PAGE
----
American Elephants

Professor Jordan B. Peterson Doesn’t Like the Social Justice Warriors Either. by The Elephant's Child

It’s encouraging to learn that there are professors out there who aren’t happy with the situation in academe either. Dr. Jordan is at the University of Toronto, and Canada’s probably a litter farther into the post-modern bit that we are, but it is a very discouraging state of affairs, especially if you have a kid to send off for higher education. 18 year-olds have never been adults, and their struggles to achieve adulthood have usually been messy and more often than not made parents wonder what they are spending all that money for.

But “post-modern” doesn’t even begin to cover the nonsense, and the faculties and administrations have a great deal to answer for. Starting with their own inability to act like grown-ups, and stop tolerating bad behavior.

Investing In Children. Setting Them Up For Success. by The Elephant's Child

America’s new Secretary of Education Betsy DeVos gave her first big policy speech last Wednesday, and you probably didn’t hear about it. The media wasn’t interested and barely covered it. There is a lot of opposition to Secretary DeVos, largely from the teacher’s unions.

She spoke at the Brookings Institute, and said”We must change the way we think about funding education and instead invest in children, not in buildings.”

There is no perfect, one-size-fits-all system of education: A magnet school is not inherently better than a traditional school, nor is education at a private school inherently better than education at a charter school.

Similarly, there is no one delivery mechanism of education choice: Open enrollment, tax credits, home schools, magnets, charters, virtual schools, education savings accounts and choices not yet developed all have their place, but no single one of these is always the right delivery method for each child.

Policymakers at every level of government would do well to maintain a humble acknowledgement of these facts. Let’s put aside the politics of the adults and actually focus on what will best serve kids.

And that’s what brings us here today. Too much of the conversation on education loses sight of the thing that matters most: the individual child. This report sheds light on how districts are providing choices and information to parents and opportunities to students.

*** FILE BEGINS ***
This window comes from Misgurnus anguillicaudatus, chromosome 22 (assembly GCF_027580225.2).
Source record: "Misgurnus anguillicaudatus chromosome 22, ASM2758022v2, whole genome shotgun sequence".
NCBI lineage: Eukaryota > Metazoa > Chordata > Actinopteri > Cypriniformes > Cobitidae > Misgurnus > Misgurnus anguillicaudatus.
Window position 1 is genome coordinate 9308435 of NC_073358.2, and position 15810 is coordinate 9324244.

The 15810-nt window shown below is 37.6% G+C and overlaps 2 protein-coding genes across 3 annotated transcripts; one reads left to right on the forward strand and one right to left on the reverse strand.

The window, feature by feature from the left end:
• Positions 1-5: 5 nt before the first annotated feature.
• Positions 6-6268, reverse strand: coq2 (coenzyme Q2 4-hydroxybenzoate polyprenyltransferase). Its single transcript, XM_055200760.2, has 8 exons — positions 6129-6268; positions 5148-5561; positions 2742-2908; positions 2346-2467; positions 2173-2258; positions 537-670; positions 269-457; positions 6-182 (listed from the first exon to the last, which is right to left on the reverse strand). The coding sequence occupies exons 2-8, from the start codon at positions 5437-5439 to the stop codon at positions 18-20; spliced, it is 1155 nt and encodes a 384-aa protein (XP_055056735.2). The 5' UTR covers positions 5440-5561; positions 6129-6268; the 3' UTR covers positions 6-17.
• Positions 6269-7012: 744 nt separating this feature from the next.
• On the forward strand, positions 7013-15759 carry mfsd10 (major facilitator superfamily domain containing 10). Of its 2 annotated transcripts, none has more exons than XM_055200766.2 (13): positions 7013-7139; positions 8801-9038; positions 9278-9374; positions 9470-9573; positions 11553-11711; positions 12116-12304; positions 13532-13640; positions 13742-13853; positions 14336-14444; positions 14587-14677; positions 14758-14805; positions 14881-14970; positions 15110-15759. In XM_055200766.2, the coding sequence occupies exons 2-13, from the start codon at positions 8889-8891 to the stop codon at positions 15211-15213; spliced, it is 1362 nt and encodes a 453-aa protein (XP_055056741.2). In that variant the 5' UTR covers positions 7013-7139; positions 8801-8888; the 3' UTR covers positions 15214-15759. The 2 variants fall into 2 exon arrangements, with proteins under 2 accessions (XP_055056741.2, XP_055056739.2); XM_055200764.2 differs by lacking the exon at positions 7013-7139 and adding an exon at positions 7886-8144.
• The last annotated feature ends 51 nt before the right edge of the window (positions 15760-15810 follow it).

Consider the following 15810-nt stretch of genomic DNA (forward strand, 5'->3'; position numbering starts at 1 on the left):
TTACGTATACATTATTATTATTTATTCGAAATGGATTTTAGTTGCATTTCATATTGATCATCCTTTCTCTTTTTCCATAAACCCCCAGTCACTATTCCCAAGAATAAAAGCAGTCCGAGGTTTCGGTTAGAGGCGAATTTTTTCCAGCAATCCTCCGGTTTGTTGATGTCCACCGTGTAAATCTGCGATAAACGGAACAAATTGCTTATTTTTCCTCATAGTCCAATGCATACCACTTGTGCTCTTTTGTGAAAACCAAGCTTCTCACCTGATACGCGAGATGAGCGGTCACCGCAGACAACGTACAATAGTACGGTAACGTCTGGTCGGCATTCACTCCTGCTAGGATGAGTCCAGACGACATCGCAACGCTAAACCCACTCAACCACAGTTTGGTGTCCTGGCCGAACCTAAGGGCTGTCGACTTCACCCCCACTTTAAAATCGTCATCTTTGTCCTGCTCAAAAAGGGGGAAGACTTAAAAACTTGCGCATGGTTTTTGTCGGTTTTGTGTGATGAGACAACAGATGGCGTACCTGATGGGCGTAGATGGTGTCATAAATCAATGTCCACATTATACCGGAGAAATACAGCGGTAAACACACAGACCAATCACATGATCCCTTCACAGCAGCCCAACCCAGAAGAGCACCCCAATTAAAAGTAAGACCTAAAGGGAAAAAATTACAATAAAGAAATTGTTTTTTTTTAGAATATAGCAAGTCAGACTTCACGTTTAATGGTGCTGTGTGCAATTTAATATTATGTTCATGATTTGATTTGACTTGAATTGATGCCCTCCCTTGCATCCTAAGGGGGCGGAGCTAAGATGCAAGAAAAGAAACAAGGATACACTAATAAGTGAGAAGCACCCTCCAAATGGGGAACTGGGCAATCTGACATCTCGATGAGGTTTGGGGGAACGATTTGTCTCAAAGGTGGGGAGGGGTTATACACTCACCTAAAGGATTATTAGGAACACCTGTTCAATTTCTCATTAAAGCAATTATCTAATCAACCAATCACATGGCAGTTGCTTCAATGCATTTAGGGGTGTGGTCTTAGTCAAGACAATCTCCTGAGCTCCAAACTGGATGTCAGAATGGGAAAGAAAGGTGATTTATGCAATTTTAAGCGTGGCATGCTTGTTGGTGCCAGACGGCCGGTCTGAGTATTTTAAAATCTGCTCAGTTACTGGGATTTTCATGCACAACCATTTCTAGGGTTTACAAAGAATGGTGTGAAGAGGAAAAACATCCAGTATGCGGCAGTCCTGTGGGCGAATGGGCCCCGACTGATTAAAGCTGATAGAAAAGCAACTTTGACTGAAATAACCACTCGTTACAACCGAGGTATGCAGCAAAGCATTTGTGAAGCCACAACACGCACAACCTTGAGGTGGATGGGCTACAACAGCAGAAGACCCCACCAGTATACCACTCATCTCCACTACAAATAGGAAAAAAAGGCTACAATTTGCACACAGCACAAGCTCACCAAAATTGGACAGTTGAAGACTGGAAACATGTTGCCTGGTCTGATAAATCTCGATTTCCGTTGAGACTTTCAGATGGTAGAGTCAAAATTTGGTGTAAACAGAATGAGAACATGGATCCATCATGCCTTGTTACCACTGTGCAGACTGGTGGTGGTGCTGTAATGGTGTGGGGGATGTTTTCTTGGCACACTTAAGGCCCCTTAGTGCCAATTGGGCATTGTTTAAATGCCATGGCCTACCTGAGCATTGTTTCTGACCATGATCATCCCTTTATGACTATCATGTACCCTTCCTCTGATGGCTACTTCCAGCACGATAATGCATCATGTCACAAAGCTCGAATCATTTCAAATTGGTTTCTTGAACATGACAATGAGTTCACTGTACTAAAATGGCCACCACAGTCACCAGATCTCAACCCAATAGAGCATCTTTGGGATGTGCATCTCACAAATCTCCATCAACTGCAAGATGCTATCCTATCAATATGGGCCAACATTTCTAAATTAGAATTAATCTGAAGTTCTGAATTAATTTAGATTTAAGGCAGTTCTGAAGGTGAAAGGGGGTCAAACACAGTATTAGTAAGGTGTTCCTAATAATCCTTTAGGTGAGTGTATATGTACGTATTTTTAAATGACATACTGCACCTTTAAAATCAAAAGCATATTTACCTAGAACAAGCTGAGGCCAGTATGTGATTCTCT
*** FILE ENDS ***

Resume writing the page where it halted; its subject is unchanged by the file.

In the real world today, every problem with the schools is claimed to be the result of not enough money.  Whether it’s your kid being bullied, not learning to read, the choice of textbooks, the quality of the teacher, the remedy is more money for the schools—which doesn’t seem to change anything.

The two school districts that score highest arrive at the high score by different paths.  New Orleans provides a wide range of choices to parents —all of its schools are charters (and it’s important to note that charter schools are public schools) and there are vouchers available for a good supply of affordable private schools.

Denver scored well because they have a single application process for both charter and traditional public schools, and a website that allows parents to make side-by-side comparison of schools. The choices, however, are limited.

You can read the whole speech here, and if you are a parent of kids in school, you will want to, and the rest of us who pay the taxes that funds all this would be advised to pay attention too.

When my kids were growing up, we moved a lot, and the kids went to the school in the district where we lived. We didn’t have any real choice, and some teachers were good and some weren’t so good, and we tried to make up at home for whatever seemed to be missing.

If Secretary DeVos can get across her point that the purpose of this whole thing is not to enrich teacher’s unions and politicians, but to give kids an education that is right for them and makes the most of their abilities, we will have won a major battle. It’s no wonder the unions don’t appreciate her. The schools should not be run by politicians in Washington, but by parents and their children. There is no one-size-fits-all education, and what’s right for your kid many not be what was right for mine.

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